June 30, 2022

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Sub-Neptune is in the habitable zone of its star.  Could life be there?

Sub-Neptune is in the habitable zone of its star. Could life be there?

A team led by scientists from the University of Bern has observed an exoplanet that is one of the so-called Neptunes. This object orbits around the red dwarf and is located within the habitable zone of its star.

Red dwarfs are cooler than the sun. They are extremely common and are estimated to constitute up to 80 percent of all stars in our galaxy. Unfortunately, when viewed from the perspective of the survival of life around these things, the chance of this seems low, as red dwarfs have relatively high instability. Close enough, however, they provide the conditions under which water can remain liquid.

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And since the probability of discovering exoplanets increases with the decreasing distance between them and their hosts, this discovery in this case proved to be very easy. The results are posted on this In astronomy and astrophysics He described how researchers were able to discover the exoplanet TOI-2257 b. They used the transit method, which means they focused on dips in the observed star’s brightness that could be caused by an object orbiting it, such as a planet.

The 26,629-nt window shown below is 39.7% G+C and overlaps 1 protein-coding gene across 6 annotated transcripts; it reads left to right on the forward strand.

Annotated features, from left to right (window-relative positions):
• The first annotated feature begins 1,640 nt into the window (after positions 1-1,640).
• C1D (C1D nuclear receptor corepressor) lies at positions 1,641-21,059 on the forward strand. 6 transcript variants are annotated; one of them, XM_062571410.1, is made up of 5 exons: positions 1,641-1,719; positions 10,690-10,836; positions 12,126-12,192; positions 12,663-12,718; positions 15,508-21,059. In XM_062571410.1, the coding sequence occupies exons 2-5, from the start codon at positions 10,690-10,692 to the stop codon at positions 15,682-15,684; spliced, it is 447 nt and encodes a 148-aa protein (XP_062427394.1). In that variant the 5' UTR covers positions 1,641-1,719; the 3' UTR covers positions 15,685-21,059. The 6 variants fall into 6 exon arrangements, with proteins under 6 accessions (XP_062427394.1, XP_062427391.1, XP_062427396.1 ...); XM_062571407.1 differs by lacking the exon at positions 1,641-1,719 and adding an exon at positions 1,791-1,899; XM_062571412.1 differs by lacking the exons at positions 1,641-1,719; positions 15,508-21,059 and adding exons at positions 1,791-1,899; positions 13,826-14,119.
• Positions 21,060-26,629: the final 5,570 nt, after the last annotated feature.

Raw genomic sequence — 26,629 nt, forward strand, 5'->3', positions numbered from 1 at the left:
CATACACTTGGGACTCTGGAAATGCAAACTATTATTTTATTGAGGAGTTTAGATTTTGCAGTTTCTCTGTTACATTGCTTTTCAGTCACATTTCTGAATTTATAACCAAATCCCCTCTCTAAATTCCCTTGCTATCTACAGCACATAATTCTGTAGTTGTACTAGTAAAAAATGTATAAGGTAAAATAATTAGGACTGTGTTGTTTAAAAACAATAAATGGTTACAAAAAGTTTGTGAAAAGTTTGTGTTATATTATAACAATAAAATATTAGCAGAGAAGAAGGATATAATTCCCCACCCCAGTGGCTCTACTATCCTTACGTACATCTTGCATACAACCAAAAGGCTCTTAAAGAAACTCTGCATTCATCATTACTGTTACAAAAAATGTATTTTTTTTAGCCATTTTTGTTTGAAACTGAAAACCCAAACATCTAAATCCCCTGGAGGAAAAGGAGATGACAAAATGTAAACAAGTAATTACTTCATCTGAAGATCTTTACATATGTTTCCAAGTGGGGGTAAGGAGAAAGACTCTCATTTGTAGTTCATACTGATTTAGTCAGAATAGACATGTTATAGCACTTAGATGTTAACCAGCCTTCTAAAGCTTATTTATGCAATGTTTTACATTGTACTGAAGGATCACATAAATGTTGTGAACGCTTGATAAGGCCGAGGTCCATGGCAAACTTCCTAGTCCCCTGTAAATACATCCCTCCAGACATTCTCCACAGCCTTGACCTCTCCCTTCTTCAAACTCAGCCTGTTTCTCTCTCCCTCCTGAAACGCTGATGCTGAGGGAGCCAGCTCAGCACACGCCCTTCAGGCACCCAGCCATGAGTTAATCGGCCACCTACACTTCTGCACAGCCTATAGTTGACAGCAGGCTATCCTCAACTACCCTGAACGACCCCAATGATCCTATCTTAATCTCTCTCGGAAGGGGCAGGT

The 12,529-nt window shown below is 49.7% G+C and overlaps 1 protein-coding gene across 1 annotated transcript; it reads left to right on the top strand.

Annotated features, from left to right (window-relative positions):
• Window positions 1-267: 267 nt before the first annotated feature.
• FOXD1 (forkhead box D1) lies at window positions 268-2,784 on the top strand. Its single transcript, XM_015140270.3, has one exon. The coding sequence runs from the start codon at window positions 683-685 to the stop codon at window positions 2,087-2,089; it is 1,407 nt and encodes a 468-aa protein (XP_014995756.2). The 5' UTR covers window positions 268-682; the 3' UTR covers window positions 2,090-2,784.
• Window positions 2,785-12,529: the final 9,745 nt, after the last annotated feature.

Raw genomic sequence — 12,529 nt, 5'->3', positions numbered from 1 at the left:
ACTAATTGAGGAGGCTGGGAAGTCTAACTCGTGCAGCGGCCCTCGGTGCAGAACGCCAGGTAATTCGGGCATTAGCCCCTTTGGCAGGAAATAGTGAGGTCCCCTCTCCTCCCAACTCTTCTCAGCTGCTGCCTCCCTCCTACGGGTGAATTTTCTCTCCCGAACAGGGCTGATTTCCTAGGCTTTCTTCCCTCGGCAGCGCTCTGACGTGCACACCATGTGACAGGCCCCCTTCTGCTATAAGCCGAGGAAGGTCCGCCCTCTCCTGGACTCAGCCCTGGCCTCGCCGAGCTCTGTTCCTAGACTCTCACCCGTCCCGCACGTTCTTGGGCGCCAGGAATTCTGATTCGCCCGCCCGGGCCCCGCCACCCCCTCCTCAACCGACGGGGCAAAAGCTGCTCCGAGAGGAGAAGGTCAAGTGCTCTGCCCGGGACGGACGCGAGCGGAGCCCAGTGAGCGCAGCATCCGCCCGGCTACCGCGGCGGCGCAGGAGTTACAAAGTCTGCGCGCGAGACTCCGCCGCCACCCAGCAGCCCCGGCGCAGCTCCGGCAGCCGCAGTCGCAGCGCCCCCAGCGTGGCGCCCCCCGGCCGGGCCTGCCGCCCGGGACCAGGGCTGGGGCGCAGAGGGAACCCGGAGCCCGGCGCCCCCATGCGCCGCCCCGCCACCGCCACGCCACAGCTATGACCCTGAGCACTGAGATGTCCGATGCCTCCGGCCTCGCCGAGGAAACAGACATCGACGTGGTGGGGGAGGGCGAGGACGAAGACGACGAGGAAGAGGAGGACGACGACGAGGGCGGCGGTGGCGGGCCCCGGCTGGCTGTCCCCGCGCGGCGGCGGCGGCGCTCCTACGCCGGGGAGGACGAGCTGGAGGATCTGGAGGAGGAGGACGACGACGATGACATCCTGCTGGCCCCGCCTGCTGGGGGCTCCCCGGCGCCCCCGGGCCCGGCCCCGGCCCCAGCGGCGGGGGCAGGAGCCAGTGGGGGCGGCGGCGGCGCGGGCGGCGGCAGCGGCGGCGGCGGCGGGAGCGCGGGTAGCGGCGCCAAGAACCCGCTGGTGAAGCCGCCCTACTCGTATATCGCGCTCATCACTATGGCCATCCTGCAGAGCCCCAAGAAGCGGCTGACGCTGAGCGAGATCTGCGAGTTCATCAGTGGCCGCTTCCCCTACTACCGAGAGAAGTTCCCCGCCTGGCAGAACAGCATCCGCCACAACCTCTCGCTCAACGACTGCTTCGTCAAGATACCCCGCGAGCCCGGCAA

The first observations of TOI-2257 b were made using the TESS (Transiting Exoplanet Survey Satellite) telescope. After four months of this research, astronomers used the instruments that make up the Las Cumbres Observatory. Initially, it was believed that researchers were dealing with an exoplanet with an orbital period of 176, 88, 59, 44 or 35 days. Over time, most of these options were ruled out, and the latter was considered the most likely.

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The exoplanet TOI-2257 b is one of the so-called Neptune

With this knowledge, scientists suggest that TOI-2257 b is close enough to its star for liquid water to remain on the planet’s surface. And since the characteristic object often passes in front of its host’s target, astronomers will have plenty of opportunities to study its features. The radius of TOI-2257 b is 2.2 times the radius of our planet. This indicates that the planet is most likely a gaseous planet, and the pressure there prevents the existence of all known forms of life.

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What else did the members of the research team learn? TOI-2257 b has a temperature range of -80 to about 100°C. The orbit of this object appears to be very irregular, which may be a result of the presence of another massive planet orbiting the red dwarf. The presence of such a giant could disrupt the orbit of TOI 2257 b. Further observations focusing on the radial velocity of this exoplanet should provide more information on this issue.